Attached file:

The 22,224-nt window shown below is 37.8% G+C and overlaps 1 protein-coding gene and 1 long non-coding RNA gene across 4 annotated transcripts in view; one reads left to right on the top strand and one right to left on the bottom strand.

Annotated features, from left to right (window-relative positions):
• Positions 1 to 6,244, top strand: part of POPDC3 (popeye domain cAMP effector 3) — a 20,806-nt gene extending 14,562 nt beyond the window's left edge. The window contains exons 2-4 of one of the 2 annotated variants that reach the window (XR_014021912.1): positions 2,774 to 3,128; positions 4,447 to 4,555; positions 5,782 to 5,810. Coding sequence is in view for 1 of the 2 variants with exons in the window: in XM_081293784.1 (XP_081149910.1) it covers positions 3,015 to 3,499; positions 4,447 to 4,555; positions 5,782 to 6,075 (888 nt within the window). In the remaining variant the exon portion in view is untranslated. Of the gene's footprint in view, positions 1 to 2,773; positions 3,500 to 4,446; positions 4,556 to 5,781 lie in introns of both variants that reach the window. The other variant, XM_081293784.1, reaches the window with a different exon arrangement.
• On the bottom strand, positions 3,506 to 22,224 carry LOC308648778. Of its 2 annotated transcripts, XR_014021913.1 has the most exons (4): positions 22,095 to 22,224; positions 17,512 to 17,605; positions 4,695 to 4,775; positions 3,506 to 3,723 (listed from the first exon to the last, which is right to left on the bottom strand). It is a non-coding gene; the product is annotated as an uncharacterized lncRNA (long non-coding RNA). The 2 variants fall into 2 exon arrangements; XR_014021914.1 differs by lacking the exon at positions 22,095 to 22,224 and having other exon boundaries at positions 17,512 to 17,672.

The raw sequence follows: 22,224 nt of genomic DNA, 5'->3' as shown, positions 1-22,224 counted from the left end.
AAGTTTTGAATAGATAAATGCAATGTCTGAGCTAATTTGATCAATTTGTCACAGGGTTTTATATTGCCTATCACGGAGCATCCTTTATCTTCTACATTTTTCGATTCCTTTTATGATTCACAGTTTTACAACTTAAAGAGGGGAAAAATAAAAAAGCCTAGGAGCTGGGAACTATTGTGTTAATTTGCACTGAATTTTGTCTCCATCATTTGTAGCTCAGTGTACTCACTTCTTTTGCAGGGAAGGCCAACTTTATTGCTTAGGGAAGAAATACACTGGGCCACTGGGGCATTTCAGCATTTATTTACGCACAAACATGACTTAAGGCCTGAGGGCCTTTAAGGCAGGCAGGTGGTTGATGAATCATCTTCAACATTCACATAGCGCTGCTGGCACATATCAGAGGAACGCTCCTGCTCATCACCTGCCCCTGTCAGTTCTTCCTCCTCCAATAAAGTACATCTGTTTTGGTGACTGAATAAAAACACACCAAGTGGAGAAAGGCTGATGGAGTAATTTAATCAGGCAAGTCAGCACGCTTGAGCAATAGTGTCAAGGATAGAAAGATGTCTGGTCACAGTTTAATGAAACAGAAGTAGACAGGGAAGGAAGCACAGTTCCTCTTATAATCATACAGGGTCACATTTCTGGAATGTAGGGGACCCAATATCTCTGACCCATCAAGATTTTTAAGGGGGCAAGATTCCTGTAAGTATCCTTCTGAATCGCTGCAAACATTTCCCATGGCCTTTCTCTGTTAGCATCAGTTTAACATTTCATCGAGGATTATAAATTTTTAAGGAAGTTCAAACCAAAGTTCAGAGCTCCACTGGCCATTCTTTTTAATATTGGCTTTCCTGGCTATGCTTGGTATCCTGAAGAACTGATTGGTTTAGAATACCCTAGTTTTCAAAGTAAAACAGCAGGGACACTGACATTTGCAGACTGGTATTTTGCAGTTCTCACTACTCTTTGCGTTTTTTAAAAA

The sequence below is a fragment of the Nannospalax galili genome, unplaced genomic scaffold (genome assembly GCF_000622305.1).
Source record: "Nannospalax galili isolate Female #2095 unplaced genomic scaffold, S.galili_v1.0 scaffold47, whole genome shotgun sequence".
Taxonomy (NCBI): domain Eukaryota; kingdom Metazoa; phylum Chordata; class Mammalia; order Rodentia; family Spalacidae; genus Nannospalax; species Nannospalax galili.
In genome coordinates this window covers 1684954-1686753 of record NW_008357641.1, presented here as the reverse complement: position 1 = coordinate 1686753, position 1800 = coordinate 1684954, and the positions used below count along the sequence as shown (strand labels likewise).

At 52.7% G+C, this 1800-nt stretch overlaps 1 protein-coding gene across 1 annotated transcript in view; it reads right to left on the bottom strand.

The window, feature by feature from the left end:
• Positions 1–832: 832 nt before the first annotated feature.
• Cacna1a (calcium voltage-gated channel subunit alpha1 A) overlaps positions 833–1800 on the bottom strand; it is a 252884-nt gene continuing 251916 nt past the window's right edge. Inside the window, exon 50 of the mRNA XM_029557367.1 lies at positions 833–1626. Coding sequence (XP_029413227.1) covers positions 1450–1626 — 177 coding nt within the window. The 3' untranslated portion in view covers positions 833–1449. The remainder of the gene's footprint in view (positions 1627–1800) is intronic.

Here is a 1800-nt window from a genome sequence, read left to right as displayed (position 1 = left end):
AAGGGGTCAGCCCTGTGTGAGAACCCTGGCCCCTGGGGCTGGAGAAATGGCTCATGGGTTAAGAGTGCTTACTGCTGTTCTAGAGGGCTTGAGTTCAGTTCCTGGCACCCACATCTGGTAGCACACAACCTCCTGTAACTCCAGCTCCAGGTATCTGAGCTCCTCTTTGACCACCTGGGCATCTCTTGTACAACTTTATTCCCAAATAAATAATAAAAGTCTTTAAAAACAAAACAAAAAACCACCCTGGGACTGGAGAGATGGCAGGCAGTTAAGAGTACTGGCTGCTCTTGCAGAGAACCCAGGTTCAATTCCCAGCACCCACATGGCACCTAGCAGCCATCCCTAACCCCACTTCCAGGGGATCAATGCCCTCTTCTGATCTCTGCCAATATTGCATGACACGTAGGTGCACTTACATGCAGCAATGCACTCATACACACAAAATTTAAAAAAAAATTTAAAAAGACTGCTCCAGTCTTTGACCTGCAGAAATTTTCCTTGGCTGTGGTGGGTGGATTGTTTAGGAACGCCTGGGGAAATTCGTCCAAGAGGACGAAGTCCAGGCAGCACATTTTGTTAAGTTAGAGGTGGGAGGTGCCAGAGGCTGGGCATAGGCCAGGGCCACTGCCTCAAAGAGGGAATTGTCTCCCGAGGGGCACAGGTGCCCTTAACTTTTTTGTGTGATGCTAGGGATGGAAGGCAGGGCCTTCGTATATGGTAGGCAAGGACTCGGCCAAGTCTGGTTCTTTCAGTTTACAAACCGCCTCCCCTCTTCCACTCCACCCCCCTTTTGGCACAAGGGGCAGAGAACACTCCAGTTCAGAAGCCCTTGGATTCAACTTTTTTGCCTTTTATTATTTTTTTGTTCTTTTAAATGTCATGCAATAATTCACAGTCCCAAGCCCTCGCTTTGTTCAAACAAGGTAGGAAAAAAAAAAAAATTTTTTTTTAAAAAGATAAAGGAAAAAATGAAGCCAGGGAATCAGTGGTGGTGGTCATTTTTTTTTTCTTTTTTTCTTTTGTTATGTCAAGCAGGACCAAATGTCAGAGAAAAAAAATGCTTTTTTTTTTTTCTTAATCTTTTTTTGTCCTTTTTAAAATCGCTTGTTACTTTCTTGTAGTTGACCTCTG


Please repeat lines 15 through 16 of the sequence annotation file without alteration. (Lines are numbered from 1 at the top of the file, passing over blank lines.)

Here is a 1800-nt window from a genome sequence, read left to right as displayed (position 1 = left end):
AAGGGGTCAGCCCTGTGTGAGAACCCTGGCCCCTGGGGCTGGAGAAATGGCTCATGGGTTAAGAGTGCTTACTGCTGTTCTAGAGGGCTTGAGTTCAGTTCCTGGCACCCACATCTGGTAGCACACAACCTCCTGTAACTCCAGCTCCAGGTATCTGAGCTCCTCTTTGACCACCTGGGCATCTCTTGTACAACTTTATTCCCAAATAAATAATAAAAGTCTTTAAAAACAAAACAAAAAACCACCCTGGGACTGGAGAGATGGCAGGCAGTTAAGAGTACTGGCTGCTCTTGCAGAGAACCCAGGTTCAATTCCCAGCACCCACATGGCACCTAGCAGCCATCCCTAACCCCACTTCCAGGGGATCAATGCCCTCTTCTGATCTCTGCCAATATTGCATGACACGTAGGTGCACTTACATGCAGCAATGCACTCATACACACAAAATTTAAAAAAAAATTTAAAAAGACTGCTCCAGTCTTTGACCTGCAGAAATTTTCCTTGGCTGTGGTGGGTGGATTGTTTAGGAACGCCTGGGGAAATTCGTCCAAGAGGACGAAGTCCAGGCAGCACATTTTGTTAAGTTAGAGGTGGGAGGTGCCAGAGGCTGGGCATAGGCCAGGGCCACTGCCTCAAAGAGGGAATTGTCTCCCGAGGGGCACAGGTGCCCTTAACTTTTTTGTGTGATGCTAGGGATGGAAGGCAGGGCCTTCGTATATGGTAGGCAAGGACTCGGCCAAGTCTGGTTCTTTCAGTTTACAAACCGCCTCCCCTCTTCCACTCCACCCCCCTTTTGGCACAAGGGGCAGAGAACACTCCAGTTCAGAAGCCCTTGGATTCAACTTTTTTGCCTTTTATTATTTTTTTGTTCTTTTAAATGTCATGCAATAATTCACAGTCCCAAGCCCTCGCTTTGTTCAAACAAGGTAGGAAAAAAAAAAAAATTTTTTTTTAAAAAGATAAAGGAAAAAATGAAGCCAGGGAATCAGTGGTGGTGGTCATTTTTTTTTTCTTTTTTTCTTTTGTTATGTCAAGCAGGACCAAATGTCAGAGAAAAAAAATGCTTTTTTTTTTTTCTTAATCTTTTTTTGTCCTTTTTAAAATCGCTTGTTACTTTCTTGTAGTTGACCTCTG